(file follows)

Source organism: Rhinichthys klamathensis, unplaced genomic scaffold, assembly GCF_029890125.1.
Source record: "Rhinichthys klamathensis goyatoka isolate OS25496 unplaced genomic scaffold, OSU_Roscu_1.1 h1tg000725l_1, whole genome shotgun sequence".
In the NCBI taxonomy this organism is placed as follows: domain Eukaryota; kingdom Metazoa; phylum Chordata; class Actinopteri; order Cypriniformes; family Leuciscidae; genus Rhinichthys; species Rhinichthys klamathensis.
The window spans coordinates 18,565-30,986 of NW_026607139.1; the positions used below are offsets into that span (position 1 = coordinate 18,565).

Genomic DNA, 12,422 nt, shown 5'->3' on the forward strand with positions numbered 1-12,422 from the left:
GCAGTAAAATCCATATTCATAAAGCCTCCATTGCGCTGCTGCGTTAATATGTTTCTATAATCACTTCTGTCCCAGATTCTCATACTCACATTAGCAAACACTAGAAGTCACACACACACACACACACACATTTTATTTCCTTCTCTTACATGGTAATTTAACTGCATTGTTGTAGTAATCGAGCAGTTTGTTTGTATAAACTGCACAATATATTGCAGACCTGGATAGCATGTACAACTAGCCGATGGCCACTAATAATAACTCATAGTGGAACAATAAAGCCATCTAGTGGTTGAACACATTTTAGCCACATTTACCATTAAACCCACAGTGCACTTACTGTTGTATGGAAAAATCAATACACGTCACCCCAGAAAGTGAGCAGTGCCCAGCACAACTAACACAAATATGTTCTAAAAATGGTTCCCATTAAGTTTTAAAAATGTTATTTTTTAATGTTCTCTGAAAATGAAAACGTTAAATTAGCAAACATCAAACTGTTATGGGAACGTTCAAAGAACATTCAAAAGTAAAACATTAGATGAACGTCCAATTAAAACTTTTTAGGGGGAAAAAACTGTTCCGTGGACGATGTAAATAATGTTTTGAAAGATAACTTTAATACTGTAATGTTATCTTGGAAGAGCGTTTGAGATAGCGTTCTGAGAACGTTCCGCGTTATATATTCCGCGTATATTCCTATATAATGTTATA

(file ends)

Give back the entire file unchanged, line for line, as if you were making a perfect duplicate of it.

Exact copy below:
Source organism: Rhinichthys klamathensis, unplaced genomic scaffold, assembly GCF_029890125.1.
Source record: "Rhinichthys klamathensis goyatoka isolate OS25496 unplaced genomic scaffold, OSU_Roscu_1.1 h1tg000725l_1, whole genome shotgun sequence".
In the NCBI taxonomy this organism is placed as follows: domain Eukaryota; kingdom Metazoa; phylum Chordata; class Actinopteri; order Cypriniformes; family Leuciscidae; genus Rhinichthys; species Rhinichthys klamathensis.
The window spans coordinates 18,565-30,986 of NW_026607139.1; the positions used below are offsets into that span (position 1 = coordinate 18,565).

Genomic DNA, 12,422 nt, shown 5'->3' on the forward strand with positions numbered 1-12,422 from the left:
GCAGTAAAATCCATATTCATAAAGCCTCCATTGCGCTGCTGCGTTAATATGTTTCTATAATCACTTCTGTCCCAGATTCTCATACTCACATTAGCAAACACTAGAAGTCACACACACACACACACACACATTTTATTTCCTTCTCTTACATGGTAATTTAACTGCATTGTTGTAGTAATCGAGCAGTTTGTTTGTATAAACTGCACAATATATTGCAGACCTGGATAGCATGTACAACTAGCCGATGGCCACTAATAATAACTCATAGTGGAACAATAAAGCCATCTAGTGGTTGAACACATTTTAGCCACATTTACCATTAAACCCACAGTGCACTTACTGTTGTATGGAAAAATCAATACACGTCACCCCAGAAAGTGAGCAGTGCCCAGCACAACTAACACAAATATGTTCTAAAAATGGTTCCCATTAAGTTTTAAAAATGTTATTTTTTAATGTTCTCTGAAAATGAAAACGTTAAATTAGCAAACATCAAACTGTTATGGGAACGTTCAAAGAACATTCAAAAGTAAAACATTAGATGAACGTCCAATTAAAACTTTTTAGGGGGAAAAAACTGTTCCGTGGACGATGTAAATAATGTTTTGAAAGATAACTTTAATACTGTAATGTTATCTTGGAAGAGCGTTTGAGATAGCGTTCTGAGAACGTTCCGCGTTATATATTCCGCGTATATTCCTATATAATGTTATA